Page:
Yet in Syed’s case, Koenig is trying to prove, at the very least that there is a reasonable doubt. If she is unable to solve the case and expose its individual truths, inevitably Koenig's purpose is still to expose the shortcomings within the US criminal justice system, which Adnan's case irrefutably lays bare.
In the popular television drama The Killing, the writers refused to reveal who the killer was to the acting cast, and, they later admitted, they weren't actually sure themselves. When 'the big reveal' occurs in detective dramas, they can often be a little anticlimactic: months are spent speculating, only for justice to be served, swiftly and conclusively. Either our speculations are vindicated, or we're surprised. But, for the listeners, what matters most is the experience, the psychological twists and turns. In terms of audience journey, Serial is unrivalled.
Find out what all the fuss is about and catch up on episodes of Serial here.
WHERE ELSE TO GET YOUR PODCAST FIX
If you’ve been finding the week-long wait tense enough, let alone the desert of silence we’re anticipating until Serial’s next season, we’ve picked out ten of the best podcasts that will tide you over until the big day.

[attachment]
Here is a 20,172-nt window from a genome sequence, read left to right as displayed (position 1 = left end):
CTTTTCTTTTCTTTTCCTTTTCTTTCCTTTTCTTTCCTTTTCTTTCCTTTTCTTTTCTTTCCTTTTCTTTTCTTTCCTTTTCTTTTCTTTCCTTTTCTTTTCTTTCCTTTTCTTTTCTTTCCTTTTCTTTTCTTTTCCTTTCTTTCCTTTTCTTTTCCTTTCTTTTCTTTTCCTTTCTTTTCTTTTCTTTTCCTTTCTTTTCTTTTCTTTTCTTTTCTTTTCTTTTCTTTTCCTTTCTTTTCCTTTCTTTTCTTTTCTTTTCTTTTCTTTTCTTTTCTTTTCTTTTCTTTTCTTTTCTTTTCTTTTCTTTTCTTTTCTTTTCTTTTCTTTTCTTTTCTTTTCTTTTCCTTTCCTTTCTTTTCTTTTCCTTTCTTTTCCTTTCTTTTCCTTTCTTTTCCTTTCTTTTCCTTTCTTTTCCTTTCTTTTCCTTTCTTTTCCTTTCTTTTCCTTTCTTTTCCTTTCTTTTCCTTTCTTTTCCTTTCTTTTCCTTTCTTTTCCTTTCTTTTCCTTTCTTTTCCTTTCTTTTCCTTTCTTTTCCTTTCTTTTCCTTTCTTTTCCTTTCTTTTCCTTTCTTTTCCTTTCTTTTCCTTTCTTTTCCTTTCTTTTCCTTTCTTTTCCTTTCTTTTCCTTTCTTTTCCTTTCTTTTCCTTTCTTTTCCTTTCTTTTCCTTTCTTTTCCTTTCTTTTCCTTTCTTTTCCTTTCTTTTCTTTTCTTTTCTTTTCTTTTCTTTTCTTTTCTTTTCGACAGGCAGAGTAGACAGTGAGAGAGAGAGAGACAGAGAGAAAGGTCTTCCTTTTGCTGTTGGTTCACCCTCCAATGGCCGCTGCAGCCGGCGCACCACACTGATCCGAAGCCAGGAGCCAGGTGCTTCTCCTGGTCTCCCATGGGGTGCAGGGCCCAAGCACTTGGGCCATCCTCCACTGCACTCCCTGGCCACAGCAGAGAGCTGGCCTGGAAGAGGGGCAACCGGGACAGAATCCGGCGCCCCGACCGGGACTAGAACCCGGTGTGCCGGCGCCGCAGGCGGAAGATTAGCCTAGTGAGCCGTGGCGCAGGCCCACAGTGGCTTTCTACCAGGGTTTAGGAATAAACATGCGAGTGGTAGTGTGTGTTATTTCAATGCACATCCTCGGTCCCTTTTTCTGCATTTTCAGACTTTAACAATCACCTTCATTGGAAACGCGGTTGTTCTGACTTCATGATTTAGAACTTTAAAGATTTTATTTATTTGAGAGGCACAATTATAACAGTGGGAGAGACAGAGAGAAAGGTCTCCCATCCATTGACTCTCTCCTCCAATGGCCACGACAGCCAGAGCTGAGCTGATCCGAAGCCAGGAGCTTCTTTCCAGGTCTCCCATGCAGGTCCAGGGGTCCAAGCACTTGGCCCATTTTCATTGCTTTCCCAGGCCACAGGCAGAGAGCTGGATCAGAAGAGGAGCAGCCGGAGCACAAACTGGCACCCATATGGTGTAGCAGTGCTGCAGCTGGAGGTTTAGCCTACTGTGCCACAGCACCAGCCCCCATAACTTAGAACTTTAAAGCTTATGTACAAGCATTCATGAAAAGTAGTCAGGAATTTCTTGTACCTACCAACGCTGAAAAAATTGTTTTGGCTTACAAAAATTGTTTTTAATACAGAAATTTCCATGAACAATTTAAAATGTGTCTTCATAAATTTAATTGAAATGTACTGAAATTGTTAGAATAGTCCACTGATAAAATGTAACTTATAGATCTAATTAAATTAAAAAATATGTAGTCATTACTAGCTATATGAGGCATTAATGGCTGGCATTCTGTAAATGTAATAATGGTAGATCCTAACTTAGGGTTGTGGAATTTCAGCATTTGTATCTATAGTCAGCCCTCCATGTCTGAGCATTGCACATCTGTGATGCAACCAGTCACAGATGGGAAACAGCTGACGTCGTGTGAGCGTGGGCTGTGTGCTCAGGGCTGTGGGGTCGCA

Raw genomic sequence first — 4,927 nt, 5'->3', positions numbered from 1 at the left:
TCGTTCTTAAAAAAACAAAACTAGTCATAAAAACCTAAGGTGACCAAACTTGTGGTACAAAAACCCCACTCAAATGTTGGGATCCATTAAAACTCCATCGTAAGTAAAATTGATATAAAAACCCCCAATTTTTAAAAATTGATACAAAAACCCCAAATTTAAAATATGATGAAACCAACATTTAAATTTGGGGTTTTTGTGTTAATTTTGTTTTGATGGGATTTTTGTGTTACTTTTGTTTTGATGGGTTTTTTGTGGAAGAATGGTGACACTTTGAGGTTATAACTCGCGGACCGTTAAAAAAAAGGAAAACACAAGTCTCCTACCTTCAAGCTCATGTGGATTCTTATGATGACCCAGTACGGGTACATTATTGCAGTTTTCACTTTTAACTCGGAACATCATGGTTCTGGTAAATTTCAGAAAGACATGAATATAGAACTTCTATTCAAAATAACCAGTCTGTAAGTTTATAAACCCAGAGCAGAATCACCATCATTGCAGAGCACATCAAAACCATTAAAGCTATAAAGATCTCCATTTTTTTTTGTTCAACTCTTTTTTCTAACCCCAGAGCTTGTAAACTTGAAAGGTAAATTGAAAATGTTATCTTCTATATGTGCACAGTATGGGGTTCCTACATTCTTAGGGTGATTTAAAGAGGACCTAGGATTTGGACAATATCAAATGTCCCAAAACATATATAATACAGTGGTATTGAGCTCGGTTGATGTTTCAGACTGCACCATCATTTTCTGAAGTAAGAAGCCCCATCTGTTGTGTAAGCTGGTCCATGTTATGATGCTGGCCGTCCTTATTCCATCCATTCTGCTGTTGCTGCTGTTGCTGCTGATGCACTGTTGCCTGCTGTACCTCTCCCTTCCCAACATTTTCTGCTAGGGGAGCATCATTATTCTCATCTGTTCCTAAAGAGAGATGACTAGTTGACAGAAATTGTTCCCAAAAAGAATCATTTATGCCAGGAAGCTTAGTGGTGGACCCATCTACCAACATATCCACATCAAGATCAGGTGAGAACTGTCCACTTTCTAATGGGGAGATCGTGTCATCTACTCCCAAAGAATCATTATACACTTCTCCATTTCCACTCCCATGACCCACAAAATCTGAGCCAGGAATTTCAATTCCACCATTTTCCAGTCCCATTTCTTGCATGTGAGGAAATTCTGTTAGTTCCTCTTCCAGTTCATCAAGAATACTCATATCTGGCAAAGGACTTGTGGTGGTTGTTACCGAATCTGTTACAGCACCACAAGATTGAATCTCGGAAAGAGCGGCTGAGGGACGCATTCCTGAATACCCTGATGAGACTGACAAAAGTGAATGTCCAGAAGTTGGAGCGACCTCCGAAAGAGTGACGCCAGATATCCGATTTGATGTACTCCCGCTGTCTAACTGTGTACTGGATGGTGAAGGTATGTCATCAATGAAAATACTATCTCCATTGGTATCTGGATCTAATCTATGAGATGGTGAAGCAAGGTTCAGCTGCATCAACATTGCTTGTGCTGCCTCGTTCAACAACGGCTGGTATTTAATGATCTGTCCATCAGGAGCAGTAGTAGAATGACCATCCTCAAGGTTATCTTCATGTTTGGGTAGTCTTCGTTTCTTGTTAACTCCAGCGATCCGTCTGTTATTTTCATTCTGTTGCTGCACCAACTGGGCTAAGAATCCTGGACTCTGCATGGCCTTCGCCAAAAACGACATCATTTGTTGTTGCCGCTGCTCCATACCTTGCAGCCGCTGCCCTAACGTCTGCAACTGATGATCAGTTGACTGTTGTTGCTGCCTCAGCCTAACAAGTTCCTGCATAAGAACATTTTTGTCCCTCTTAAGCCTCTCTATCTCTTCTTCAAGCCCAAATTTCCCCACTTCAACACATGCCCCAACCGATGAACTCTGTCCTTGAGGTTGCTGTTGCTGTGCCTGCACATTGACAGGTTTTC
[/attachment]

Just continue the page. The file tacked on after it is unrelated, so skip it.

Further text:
1. From the makers of Serial: This American life
Hugely popular weekly public broadcast on over 500 million stations. It features first person stories and short fiction pieces that are touching, funny and surprising.
2. For 'true crime' junkies: Criminal
Real life stories of crime, told by criminals, victims and those 'caught in the middle'. Well produced, concise and gripping reporting.
3. For a little of everything: The Dinner Party Download
A fast and funny hour of culture, food and conversation, with an eclectic mix of guests. Informative and punchy.
4. True stories, told live: The Moth
Cult phenomenon The Moth has been travelling the US since 1997, presenting thousands of true stories, told live on stage under a spotlight, with only a microphone and a roomful of strangers. The Moth podcast features some of the best stories from their live events. Exhilarating, witty, and occasionally terrifying.
5. Informative: Radiolab
Science and philosophy meet culture in this investigative podcast where a series of different people, stories and experience centre around One Big Idea. Accessible and informative without being dry.
6. Interview: Desert Island Discs
This popular Radio Four has all its past castaways available to listen to online. Real life stories from some of the world's most fascinating people, told through, and alongside music.
7. Bizarre life stories: Love + Radio
Features intimate and otherworldly-produced interviews with an eclectic range of subjects, 'from the seedy to the sublime'.
8. Music: John Peele Lectures
Three annual discussions on music and music-related media, in honour of one of Britain's most iconic broadcasters.
9. Lecture: TED Radio Hour
For those who enjoy the popular TED talks comes the channel's radio show. Ideas and inventions convincingly and grippingly told.
10. General knowledge: No such thing as a fish
If you're a fan of the panel show QI, this podcast comes to viewers from their offices with little gems of information.